Citizenship Reporting External Commentary
By David Vidal, Director, The Conference Board Center for Sustainability
In the decade since Abbott’s first global citizenship report, much has changed in the world and in business. Some change has been momentous, and some slow and steady. The 2011 report captures some of the magnitude of this two-speed change by illustrating the depth and the breadth of the company’s global engagements in four areas: innovating for the future, enhancing access, supporting patients and consumers and safeguarding the environment. The report projects authentic commitment to global citizenship shows its successful application in many venues and gives evidence of increasing integration of business and citizenship strategies. All of this is to be commended.
But, as this first decade of reporting ends and a new one begins, Abbott has an opportunity to reflect on what a decade’s worth of citizenship activity means to the company and how it matters for its future. Beyond operational citizenship effectiveness or outcomes measurement alone, the newer questions are directional and systemic. They suggest that more impact and benefit can be gained by including attention to these issues:
Abbott’s Systemic Leverage
- How the four areas of Abbott emphasis relate to and reinforce one another is an area of opportunity and need as markets and issues globalize. For example, as a previously neglected disease gets increased attention, this new knowledge helps support consumers, and access to the remedies that ensue is improved. Abbott’s 2011 success in getting FDA approval for a diagnostic test for Chagas disease is a case in point.
- A more deliberate linkage between the environment and health, such as understanding the health effects of climate change, particularly in growth markets, is another open area at the intersection of innovation, safeguarding the environment and supporting consumers and patients.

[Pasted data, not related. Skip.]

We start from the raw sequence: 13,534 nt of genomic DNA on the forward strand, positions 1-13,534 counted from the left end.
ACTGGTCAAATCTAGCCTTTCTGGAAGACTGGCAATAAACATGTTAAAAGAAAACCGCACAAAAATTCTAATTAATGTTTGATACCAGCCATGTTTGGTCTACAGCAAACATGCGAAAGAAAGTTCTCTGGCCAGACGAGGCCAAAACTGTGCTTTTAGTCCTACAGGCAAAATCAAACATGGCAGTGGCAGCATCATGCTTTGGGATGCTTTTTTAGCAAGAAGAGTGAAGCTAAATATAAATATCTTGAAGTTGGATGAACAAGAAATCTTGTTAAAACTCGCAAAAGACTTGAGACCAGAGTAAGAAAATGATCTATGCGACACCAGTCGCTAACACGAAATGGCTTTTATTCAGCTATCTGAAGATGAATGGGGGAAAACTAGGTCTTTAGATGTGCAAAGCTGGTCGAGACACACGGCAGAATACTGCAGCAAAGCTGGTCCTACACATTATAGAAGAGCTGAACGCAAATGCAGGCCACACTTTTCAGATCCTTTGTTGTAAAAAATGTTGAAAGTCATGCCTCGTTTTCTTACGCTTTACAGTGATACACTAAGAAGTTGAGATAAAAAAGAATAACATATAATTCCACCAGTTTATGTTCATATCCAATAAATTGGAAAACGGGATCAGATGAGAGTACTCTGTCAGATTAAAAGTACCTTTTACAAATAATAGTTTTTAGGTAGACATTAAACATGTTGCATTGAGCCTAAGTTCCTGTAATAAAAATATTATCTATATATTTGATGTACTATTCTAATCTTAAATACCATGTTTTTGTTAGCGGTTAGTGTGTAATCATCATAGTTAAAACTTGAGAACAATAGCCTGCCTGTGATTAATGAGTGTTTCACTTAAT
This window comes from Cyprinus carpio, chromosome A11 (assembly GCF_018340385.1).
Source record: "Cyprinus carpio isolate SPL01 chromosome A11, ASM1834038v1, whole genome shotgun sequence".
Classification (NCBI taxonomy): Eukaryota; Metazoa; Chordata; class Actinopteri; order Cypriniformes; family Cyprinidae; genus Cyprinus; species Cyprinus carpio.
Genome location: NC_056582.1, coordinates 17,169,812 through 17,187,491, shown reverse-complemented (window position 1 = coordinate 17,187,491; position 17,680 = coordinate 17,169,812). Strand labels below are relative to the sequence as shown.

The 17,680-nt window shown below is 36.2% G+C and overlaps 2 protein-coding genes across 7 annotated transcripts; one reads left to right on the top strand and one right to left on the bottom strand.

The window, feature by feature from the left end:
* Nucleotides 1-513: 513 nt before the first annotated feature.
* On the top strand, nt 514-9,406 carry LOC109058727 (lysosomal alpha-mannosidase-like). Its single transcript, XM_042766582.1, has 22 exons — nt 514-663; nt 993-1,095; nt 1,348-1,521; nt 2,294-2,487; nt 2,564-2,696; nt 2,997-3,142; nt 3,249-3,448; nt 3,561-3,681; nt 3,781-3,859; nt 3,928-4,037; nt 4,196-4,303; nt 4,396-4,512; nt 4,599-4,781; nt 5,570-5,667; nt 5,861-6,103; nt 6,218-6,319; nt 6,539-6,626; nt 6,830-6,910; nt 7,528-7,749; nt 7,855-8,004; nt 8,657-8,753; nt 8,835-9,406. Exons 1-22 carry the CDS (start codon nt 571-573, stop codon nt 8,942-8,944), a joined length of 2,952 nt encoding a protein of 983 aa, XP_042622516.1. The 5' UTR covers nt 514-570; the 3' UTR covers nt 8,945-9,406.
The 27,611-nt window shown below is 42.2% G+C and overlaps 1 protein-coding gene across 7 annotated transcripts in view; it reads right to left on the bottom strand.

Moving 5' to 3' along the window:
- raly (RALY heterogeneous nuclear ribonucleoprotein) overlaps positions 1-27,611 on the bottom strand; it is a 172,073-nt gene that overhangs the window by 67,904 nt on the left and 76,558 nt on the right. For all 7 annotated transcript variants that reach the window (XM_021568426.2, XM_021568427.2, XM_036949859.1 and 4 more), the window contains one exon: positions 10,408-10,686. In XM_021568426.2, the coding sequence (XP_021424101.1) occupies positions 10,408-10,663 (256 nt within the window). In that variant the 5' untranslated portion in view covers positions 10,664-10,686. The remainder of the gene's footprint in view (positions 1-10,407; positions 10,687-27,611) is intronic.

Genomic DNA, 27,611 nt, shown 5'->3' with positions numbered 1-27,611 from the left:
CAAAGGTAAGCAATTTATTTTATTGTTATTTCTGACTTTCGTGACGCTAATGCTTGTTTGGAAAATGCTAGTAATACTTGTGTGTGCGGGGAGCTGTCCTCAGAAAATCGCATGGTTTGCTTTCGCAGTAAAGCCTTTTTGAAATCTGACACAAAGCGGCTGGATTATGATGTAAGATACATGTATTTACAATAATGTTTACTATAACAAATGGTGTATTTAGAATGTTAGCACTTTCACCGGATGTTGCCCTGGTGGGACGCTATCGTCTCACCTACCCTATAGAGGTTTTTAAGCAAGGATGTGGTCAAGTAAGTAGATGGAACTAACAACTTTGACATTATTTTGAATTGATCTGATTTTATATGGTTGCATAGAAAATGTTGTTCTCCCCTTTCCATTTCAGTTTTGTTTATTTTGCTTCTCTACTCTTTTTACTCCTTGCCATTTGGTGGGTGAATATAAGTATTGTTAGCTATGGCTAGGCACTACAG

Abbott’s Growth Markets
Other trajectories are hinted at in the report, and these deserve more focused attention going forward:
- The gradual migration of Western disease burdens such as diabetes to the growth markets in the East and the global south is a mega-theme. The report notes that more than 118 million people in India have hypertension and 60 million Chinese people either have diabetes or impaired glucose tolerance.
- As these markets bend the trajectory of global Abbott revenues in their direction – international markets account for 59 percent of 2011’s record revenues – the focus of citizenship activity needs to adapt to follow suit.
- Capturing and reporting on this co-evolution of business growth and citizenship responses in new markets is important to designing the dual Abbott citizenship future.
- How will Abbott innovate the future of its own citizenship program as the plan to become two companies is realized? The choices made will be of interest to all stakeholders.
- Will the principles guiding the formation of the two companies apply in equal measure to the area of global citizenship? Are different principles more appropriate, and if so, what principles are these?
- How does the prospective division of Abbott multiply, subtract from or add to the trajectory of citizenship achievements to date?
Only by posing such questions can answers be provided.
In Abbott’s 2002 citizenship report, Chairman and CEO Miles D. White stated, “Success in issues cannot be addressed adequately by the bottom line or within the confines of an annual report.” This statement is true now more than ever.
Note: All data in the Global Citizenship section reflects activities prior to the separation of Abbott and AbbVie on January 1, 2013.